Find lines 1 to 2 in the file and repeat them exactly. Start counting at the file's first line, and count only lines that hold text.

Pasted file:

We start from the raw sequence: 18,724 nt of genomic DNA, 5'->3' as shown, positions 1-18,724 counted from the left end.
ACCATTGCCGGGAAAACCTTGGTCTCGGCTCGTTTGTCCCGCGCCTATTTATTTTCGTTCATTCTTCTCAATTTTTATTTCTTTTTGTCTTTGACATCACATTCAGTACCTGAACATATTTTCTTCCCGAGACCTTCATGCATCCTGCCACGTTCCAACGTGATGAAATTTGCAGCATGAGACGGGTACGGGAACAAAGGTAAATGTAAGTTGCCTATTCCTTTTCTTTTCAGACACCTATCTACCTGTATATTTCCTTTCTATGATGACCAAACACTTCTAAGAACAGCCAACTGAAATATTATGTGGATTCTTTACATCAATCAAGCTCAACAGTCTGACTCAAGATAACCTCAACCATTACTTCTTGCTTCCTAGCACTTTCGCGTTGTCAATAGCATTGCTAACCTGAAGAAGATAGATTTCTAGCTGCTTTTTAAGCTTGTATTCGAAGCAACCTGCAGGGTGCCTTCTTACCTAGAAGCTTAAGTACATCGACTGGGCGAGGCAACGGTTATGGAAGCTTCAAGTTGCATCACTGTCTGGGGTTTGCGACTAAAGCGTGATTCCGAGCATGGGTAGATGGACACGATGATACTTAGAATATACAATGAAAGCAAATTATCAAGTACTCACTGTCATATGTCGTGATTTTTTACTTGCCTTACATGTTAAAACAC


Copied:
We start from the raw sequence: 18,724 nt of genomic DNA, 5'->3' as shown, positions 1-18,724 counted from the left end.
ACCATTGCCGGGAAAACCTTGGTCTCGGCTCGTTTGTCCCGCGCCTATTTATTTTCGTTCATTCTTCTCAATTTTTATTTCTTTTTGTCTTTGACATCACATTCAGTACCTGAACATATTTTCTTCCCGAGACCTTCATGCATCCTGCCACGTTCCAACGTGATGAAATTTGCAGCATGAGACGGGTACGGGAACAAAGGTAAATGTAAGTTGCCTATTCCTTTTCTTTTCAGACACCTATCTACCTGTATATTTCCTTTCTATGATGACCAAACACTTCTAAGAACAGCCAACTGAAATATTATGTGGATTCTTTACATCAATCAAGCTCAACAGTCTGACTCAAGATAACCTCAACCATTACTTCTTGCTTCCTAGCACTTTCGCGTTGTCAATAGCATTGCTAACCTGAAGAAGATAGATTTCTAGCTGCTTTTTAAGCTTGTATTCGAAGCAACCTGCAGGGTGCCTTCTTACCTAGAAGCTTAAGTACATCGACTGGGCGAGGCAACGGTTATGGAAGCTTCAAGTTGCATCACTGTCTGGGGTTTGCGACTAAAGCGTGATTCCGAGCATGGGTAGATGGACACGATGATACTTAGAATATACAATGAAAGCAAATTATCAAGTACTCACTGTCATATGTCGTGATTTTTTACTTGCCTTACATGTTAAAACAC